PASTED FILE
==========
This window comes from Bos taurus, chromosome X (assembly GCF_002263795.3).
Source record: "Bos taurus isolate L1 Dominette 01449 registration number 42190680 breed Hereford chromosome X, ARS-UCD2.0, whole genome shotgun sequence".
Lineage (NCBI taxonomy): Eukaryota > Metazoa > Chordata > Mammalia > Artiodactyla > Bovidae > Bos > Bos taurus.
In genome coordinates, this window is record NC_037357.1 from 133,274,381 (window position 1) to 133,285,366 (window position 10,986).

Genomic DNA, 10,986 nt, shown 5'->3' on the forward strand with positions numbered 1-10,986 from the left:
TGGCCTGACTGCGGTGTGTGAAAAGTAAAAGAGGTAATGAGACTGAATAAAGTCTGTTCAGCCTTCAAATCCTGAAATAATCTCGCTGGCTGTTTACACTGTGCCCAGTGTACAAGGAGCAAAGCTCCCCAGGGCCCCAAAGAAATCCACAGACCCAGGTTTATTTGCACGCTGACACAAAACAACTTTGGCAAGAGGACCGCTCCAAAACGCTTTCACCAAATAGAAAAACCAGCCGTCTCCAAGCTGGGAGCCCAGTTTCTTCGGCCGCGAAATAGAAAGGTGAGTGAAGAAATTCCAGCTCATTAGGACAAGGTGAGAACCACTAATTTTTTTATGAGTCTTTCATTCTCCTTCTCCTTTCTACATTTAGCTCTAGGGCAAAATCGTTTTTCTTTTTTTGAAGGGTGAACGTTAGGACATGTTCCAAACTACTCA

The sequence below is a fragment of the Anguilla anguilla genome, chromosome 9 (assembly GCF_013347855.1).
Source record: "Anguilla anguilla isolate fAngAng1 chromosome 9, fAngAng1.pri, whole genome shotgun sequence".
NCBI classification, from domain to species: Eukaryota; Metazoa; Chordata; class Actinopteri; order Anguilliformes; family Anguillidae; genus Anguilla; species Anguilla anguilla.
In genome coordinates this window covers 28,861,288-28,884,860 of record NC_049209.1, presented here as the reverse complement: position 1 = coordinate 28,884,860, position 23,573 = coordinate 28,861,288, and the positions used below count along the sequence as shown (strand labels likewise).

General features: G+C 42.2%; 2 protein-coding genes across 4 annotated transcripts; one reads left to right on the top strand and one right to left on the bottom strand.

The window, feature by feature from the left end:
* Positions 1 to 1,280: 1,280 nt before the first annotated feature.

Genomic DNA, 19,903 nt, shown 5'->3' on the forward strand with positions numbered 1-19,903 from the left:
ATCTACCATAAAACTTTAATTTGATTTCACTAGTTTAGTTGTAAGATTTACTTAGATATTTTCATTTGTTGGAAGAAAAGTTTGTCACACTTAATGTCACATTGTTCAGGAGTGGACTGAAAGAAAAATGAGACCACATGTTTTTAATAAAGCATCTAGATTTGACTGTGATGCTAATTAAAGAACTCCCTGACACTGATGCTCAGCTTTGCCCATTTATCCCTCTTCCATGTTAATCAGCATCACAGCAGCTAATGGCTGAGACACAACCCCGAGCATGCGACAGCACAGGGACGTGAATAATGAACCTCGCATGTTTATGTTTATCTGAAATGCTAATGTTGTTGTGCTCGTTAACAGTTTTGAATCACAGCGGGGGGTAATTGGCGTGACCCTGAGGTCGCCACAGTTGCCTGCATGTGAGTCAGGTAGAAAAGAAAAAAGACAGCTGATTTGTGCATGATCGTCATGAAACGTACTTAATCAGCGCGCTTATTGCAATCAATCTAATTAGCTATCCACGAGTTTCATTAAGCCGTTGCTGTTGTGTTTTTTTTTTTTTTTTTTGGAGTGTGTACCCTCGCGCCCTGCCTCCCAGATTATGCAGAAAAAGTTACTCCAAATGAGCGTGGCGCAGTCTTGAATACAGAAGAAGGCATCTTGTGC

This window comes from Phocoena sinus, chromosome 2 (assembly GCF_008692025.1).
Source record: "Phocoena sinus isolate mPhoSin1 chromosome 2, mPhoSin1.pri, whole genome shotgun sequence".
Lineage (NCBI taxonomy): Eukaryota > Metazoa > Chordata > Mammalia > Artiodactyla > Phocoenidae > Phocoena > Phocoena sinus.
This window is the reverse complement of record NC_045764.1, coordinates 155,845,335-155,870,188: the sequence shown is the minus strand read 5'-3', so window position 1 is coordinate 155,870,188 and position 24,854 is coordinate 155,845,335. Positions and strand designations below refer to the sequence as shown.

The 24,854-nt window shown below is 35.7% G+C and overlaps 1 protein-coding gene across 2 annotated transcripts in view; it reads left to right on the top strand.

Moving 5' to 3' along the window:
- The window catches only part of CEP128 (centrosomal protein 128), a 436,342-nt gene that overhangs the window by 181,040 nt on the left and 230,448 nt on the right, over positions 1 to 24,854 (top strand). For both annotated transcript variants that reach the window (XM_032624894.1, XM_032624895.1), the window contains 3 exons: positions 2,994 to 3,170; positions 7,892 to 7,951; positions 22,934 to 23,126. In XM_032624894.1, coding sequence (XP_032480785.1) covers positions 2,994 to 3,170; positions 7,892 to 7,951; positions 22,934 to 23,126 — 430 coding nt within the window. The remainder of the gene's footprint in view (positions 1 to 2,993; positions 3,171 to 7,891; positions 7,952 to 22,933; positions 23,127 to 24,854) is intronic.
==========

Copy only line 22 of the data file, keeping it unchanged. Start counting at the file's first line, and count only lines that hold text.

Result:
- The window catches only part of CEP128 (centrosomal protein 128), a 436,342-nt gene that overhangs the window by 181,040 nt on the left and 230,448 nt on the right, over positions 1 to 24,854 (top strand). For both annotated transcript variants that reach the window (XM_032624894.1, XM_032624895.1), the window contains 3 exons: positions 2,994 to 3,170; positions 7,892 to 7,951; positions 22,934 to 23,126. In XM_032624894.1, coding sequence (XP_032480785.1) covers positions 2,994 to 3,170; positions 7,892 to 7,951; positions 22,934 to 23,126 — 430 coding nt within the window. The remainder of the gene's footprint in view (positions 1 to 2,993; positions 3,171 to 7,891; positions 7,952 to 22,933; positions 23,127 to 24,854) is intronic.